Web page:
PN Review Print and Online Poetry Magazine
News and Notes
Digital Access to PN Review
Access the latest issues, plus back issues of PN Review with Exact Editions For PN Review subscribers: access the PN Review digital archive via the Exact Editions app Exactly or the Exact Editions website, you will first need to know your PN Review ID number. read more
Most Read... Rebecca WattsThe Cult of the Noble Amateur
(PN Review 239)
Vahni CapildeoOn Judging Prizes, & Reading More than Six Really Good Books
(PN Review 237)
Eavan BolandA Lyric Voice at Bay
(PN Review 121)
Drew MilneTom Raworth’s Writing ‘present past improved’: Tom Raworth’s Writing
(PN Review 236)
Alejandro Fernandez-OsorioPomace (trans. James Womack)
(PN Review 236)
Kei MillerIn the Shadow of Derek Walcott 1930–2017
(PN Review 235)
Poems Articles Interviews Reports Reviews Contributors
Oxford University Press
Gratis Ad 1
Next Issue Kei Miller on poetry and volume control Parwana Fayyaz's Afghan poems Gabriel Josipovici bids farewell to Aharon Appelfeld Craig Raine plants a flag A.R. Ammons from two angles

This review is taken from PN Review 96, Volume 20 Number 4, March - April 1994.


When he was going blind somebody suggested to Sartre that he should use a dictating machine. The old man was shocked: you can't get three layers of meaning, he is said to have snapped, out of a machine. At a moment when many a fiction appears to bear at least the machine-marks of dictation, A Double Life is a highly written novel.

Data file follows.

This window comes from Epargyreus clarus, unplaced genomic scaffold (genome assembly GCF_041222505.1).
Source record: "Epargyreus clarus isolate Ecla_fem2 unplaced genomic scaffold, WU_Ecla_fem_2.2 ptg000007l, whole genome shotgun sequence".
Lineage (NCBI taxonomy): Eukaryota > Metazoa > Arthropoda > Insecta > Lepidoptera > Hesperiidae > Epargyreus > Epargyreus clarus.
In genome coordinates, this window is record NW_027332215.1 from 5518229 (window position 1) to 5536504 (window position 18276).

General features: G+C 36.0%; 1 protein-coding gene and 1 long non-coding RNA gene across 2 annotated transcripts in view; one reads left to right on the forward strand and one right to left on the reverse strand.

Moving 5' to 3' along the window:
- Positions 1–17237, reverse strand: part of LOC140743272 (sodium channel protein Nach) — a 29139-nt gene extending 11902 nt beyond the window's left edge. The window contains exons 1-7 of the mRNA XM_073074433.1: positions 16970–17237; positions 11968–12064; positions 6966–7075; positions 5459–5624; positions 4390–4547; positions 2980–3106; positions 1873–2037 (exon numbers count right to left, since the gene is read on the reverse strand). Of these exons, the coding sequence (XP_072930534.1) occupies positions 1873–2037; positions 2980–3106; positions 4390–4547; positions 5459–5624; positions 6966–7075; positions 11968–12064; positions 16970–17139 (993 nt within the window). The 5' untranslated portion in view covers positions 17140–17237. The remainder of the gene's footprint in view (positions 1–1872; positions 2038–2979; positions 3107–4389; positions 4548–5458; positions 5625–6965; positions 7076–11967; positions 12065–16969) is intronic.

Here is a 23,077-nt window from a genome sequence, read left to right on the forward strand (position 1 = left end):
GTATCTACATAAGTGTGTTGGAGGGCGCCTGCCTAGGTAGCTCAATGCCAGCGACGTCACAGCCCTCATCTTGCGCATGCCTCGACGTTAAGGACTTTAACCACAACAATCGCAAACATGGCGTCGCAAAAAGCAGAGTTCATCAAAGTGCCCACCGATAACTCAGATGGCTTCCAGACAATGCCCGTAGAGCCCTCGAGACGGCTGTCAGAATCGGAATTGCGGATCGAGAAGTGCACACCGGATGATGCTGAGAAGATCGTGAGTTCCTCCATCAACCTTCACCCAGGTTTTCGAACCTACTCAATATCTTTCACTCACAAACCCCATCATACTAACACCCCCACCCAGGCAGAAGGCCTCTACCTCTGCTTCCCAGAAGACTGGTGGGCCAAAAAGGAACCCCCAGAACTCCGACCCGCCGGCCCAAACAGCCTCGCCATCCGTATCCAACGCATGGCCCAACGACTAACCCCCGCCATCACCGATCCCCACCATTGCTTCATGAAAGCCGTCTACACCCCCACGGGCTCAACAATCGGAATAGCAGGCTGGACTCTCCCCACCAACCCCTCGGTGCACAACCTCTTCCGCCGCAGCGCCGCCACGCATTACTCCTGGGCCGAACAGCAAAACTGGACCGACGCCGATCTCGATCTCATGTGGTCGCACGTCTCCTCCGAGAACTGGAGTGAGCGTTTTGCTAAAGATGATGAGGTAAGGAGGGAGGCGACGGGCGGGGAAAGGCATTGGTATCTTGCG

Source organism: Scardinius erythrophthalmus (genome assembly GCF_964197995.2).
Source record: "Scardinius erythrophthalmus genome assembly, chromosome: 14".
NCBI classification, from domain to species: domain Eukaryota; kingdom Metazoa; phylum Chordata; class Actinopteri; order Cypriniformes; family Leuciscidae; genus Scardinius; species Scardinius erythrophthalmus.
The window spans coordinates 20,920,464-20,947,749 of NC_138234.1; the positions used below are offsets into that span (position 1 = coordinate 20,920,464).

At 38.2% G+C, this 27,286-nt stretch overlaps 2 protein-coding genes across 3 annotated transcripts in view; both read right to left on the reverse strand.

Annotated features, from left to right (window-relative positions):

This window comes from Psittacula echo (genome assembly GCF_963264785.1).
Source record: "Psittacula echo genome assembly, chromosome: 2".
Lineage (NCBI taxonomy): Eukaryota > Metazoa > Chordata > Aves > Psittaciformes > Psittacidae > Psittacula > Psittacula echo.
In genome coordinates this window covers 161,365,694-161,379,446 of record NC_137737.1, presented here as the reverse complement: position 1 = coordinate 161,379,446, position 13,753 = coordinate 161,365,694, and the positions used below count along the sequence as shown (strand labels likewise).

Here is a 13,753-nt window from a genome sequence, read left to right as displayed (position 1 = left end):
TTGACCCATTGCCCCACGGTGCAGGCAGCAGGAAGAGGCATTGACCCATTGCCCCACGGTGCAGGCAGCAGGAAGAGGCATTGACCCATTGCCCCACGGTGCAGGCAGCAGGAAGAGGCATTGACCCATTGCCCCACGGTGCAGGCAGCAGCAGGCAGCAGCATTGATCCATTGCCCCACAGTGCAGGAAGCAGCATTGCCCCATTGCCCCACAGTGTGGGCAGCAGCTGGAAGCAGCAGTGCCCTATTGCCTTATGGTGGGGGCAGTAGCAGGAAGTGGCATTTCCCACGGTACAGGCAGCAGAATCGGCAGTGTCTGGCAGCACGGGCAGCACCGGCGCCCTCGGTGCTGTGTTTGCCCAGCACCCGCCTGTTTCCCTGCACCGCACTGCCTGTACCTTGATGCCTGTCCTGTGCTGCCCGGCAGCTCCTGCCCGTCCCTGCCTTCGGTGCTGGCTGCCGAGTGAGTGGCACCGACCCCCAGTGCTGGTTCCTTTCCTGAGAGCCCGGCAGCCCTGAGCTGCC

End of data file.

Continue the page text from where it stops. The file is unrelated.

The hero is a French diplomat, Guy de Roumegouse, and the layered style cloaks the man like a cape of many linings. His recollections of his experiences in the Resistence, of his career, his wives and his women (prostitutes mainly) are embedded in narrative yet relentlessly analytical. Though full of incident, emotionally it is a dead life, written up with a chilled elegance, like a despatch from the tomb. The result is rich with the sap of suppressed feeling.

It happens that, having worked with French diplomats in Paris and other capitals, I can vouch for Guy de Roumegouse's existence as a type - for his intellectual humanity so to speak. Guy knows his job, in both senses. He compares his functions to those of Pia, his Roman prostitute friend: 'The wooing of colleagues and foreign dignitaries might be devoid of any emotional element, but it required the same frigid attentiveness which is the mark of the competent whore. Like a diplomat, Pia knew how to ritualise routine, so raising it to the level of a courtesy, or even a favour.' Fortunately Pia's ...

Searching, please wait... animated waiting image